As the construction manager and general contractor, Kiewit provided design-assist services for the Palazzo Verdi Tower. The project scope for this $57 million project involved constructing a 422,000-square-foot, Class A, 15-story office tower. The project is registered with the United States Green Building Council and is designed according to LEED® Gold guidelines.
Kiewit was selected by the City of Somerton for the expansion of their Sequential Batch Reactor (SBR) Wastewater Treatment Plant (WWTP). Prior to the design commencing, Kiewit performed cost modeling and constructability reviews to aid in the determination if a Biological Nutrient Removal Process (BNR) design would be more beneficial than the original concept. Kiewit provided anticipated construction costs and schedules for the conversion of the existing SBRs to a BNR. Kiewit performed the same analysis in developing the cost and schedule for the construction of additional SBRs. These side by side comparisons allowed the selection of the best value expansion approach for the WWTP. The BNR approach was selected and increased the current .8 MGD to 1.8 MGD for an addition of .6 MGD in capacity from the original concept.
A Kiewit-led joint venture excavated over 40,000 ft. of an 18- and 25-ft.-dia. tunnel to develop the Exploratory Studies Facility (ESF). The ESF was constructed to determine the suitability of storing high-level nuclear waste. A unique feature of the project was the use of a "mapping gantry" to provide safe access for project geologists and scientists during excavation.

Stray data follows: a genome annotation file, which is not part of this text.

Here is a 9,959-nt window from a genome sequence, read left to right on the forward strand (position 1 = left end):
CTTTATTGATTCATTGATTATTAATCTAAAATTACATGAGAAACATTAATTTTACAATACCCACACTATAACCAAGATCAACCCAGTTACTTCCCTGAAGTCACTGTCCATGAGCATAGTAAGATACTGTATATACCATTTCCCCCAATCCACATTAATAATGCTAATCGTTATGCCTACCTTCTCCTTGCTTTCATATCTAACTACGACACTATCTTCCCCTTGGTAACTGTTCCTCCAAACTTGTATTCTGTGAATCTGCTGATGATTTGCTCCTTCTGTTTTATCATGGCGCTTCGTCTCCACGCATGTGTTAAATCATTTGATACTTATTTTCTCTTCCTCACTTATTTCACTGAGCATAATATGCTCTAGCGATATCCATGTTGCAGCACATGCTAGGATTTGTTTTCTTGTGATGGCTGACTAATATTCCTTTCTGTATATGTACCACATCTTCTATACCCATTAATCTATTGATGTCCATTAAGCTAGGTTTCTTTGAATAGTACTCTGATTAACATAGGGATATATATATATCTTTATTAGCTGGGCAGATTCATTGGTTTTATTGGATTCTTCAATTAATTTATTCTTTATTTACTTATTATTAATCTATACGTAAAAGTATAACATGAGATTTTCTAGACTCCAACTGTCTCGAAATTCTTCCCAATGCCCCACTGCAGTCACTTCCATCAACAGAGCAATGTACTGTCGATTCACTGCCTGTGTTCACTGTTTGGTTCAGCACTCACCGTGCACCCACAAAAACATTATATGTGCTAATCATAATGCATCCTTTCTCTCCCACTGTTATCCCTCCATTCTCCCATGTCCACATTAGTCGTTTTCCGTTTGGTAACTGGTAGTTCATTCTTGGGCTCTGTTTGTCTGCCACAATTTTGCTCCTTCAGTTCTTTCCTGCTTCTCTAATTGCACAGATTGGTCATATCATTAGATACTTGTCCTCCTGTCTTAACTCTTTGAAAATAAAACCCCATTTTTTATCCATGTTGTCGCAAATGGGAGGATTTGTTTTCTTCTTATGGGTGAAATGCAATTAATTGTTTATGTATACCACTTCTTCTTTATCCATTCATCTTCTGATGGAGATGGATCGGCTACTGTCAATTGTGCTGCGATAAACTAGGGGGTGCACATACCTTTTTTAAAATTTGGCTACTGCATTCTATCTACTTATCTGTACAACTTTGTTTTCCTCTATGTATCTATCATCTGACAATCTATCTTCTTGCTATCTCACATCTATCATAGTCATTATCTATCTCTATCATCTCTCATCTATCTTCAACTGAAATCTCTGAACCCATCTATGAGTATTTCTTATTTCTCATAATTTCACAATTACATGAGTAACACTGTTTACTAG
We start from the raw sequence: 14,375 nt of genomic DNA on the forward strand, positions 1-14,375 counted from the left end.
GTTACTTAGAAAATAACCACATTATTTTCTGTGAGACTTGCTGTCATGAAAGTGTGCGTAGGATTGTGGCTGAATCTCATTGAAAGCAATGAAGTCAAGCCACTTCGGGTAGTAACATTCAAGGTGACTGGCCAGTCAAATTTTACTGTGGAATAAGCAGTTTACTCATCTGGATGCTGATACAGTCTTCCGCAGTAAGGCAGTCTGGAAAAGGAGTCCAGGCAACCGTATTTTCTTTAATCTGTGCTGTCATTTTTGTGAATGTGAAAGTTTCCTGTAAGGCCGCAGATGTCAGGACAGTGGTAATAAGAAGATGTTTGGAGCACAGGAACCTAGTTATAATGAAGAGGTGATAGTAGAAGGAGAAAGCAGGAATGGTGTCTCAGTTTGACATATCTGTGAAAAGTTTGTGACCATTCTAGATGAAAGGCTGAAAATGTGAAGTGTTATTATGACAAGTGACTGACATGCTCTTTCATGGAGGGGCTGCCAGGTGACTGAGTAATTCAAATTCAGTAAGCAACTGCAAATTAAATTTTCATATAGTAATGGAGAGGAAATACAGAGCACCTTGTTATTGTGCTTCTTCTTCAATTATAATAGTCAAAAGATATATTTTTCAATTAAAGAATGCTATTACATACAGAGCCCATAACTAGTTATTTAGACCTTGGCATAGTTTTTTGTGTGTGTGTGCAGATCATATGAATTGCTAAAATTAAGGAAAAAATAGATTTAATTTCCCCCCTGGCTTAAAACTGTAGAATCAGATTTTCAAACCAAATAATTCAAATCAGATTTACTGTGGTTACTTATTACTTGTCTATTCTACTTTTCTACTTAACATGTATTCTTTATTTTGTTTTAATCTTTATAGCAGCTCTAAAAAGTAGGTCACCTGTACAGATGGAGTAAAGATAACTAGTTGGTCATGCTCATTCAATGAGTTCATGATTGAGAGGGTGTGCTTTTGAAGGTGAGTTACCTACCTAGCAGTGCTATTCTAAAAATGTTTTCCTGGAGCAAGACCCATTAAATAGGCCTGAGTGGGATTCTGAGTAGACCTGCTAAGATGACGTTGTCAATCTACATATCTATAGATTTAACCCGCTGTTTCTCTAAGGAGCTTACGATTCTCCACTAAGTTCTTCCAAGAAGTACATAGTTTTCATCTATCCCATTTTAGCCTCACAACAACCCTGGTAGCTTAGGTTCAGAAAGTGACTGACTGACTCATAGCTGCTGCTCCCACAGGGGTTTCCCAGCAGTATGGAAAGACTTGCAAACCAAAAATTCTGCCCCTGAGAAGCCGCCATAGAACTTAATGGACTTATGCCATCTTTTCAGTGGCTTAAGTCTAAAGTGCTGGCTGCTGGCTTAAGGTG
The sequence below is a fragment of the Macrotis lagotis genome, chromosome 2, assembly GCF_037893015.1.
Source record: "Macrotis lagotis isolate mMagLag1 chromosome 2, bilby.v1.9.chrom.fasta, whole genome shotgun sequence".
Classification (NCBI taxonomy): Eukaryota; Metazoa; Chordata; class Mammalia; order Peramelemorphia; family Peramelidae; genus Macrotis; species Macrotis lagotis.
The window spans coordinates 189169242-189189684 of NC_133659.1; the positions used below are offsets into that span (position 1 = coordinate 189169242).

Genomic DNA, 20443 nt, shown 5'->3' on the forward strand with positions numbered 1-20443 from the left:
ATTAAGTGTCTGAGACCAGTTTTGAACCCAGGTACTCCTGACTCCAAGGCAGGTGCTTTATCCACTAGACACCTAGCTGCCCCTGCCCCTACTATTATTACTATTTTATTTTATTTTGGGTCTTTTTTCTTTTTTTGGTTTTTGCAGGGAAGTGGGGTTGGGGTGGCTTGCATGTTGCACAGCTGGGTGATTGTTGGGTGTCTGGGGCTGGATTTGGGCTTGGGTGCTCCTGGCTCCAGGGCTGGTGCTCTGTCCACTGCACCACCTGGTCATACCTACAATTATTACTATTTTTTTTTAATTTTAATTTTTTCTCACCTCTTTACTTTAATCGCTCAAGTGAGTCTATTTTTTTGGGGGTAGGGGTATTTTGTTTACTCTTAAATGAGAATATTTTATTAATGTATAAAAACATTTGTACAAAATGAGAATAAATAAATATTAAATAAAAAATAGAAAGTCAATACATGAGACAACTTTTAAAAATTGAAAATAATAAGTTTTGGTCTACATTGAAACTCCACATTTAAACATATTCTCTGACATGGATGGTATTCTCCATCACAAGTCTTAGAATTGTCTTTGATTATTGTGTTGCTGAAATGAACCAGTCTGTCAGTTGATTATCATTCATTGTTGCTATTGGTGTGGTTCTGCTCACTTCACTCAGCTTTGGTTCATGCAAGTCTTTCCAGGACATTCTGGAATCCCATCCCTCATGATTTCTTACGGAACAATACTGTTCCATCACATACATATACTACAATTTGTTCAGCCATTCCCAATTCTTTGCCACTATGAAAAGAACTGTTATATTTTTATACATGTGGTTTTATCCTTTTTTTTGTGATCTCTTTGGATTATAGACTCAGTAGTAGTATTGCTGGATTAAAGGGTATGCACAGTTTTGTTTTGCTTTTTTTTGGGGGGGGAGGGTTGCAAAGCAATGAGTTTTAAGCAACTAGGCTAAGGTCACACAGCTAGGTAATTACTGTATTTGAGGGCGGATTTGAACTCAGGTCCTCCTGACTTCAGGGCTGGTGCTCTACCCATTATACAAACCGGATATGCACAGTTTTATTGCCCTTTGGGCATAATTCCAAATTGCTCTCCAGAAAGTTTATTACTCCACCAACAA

Occupying two square blocks in downtown Omaha, the Holland Performing Arts Center includes a 2,000-seat concert hall; a 400-seat recital hall; a street-level lobby and covered arrival plaza; an upper-level main lobby; and a semi-enclosed outdoor performance and event garden.
In November 2007, Kiewit completed structural improvements to the Verrazano-Narrows Bridge, located at the mouth of Upper New York Bay. The $68 million project included removing aluminum anchorage access plates at the lower-level roadway and sealing the openings with concrete; installing steel maintenance doors; and installing shielding panels at the underside of the deck and on the main cable strands inside the anchorage walls.
The $21 million Maui Marketplace project involved the masonry construction of a 300,000-square-foot retail space on a 20-acre site. Five major retail tenants and a branch bank, added to the contract during construction, occupy the space. The scope of work included placing 2,200 concrete masonry unit blocks a day, totaling more than 200,000. The team's 30 crew members placed the blocks using 600 linear feet of E-Z Scaffold.
Kiewit, performed aircraft apron and runway repairs at this air station for the U.S. Navy. For the runway repairs, the Naval Facilities Engineering Command recognized Kiewit with an award for achieving significant cost savings by recycling existing materials.